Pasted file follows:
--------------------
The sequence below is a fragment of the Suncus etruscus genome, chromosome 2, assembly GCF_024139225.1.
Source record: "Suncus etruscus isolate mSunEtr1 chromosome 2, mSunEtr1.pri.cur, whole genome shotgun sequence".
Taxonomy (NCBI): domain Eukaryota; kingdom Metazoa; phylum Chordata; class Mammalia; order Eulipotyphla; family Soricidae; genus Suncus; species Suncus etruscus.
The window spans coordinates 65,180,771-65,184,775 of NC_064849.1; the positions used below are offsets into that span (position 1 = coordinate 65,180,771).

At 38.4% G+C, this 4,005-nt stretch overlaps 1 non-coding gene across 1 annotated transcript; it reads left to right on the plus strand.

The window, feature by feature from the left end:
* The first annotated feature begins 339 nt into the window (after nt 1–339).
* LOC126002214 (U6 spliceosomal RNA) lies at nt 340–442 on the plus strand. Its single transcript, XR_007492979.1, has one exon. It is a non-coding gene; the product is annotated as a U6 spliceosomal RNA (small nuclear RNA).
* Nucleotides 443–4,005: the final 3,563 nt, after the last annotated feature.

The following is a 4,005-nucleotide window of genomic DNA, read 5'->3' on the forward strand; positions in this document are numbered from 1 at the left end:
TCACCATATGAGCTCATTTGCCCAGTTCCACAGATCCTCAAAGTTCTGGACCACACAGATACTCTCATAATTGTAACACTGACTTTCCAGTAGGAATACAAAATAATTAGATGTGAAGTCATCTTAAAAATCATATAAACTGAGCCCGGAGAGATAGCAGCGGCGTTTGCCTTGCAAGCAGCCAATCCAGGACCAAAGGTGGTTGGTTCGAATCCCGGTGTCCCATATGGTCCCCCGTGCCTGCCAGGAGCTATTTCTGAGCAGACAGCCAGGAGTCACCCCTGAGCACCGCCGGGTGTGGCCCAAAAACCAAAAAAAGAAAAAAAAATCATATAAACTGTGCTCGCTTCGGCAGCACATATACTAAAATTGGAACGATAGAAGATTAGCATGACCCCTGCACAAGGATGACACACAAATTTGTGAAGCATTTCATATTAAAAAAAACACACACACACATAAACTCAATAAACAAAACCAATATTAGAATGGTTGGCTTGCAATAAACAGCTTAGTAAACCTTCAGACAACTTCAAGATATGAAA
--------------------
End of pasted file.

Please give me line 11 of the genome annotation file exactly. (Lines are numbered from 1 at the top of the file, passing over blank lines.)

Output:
TCACCATATGAGCTCATTTGCCCAGTTCCACAGATCCTCAAAGTTCTGGACCACACAGATACTCTCATAATTGTAACACTGACTTTCCAGTAGGAATACAAAATAATTAGATGTGAAGTCATCTTAAAAATCATATAAACTGAGCCCGGAGAGATAGCAGCGGCGTTTGCCTTGCAAGCAGCCAATCCAGGACCAAAGGTGGTTGGTTCGAATCCCGGTGTCCCATATGGTCCCCCGTGCCTGCCAGGAGCTATTTCTGAGCAGACAGCCAGGAGTCACCCCTGAGCACCGCCGGGTGTGGCCCAAAAACCAAAAAAAGAAAAAAAAATCATATAAACTGTGCTCGCTTCGGCAGCACATATACTAAAATTGGAACGATAGAAGATTAGCATGACCCCTGCACAAGGATGACACACAAATTTGTGAAGCATTTCATATTAAAAAAAACACACACACACATAAACTCAATAAACAAAACCAATATTAGAATGGTTGGCTTGCAATAAACAGCTTAGTAAACCTTCAGACAACTTCAAGATATGAAA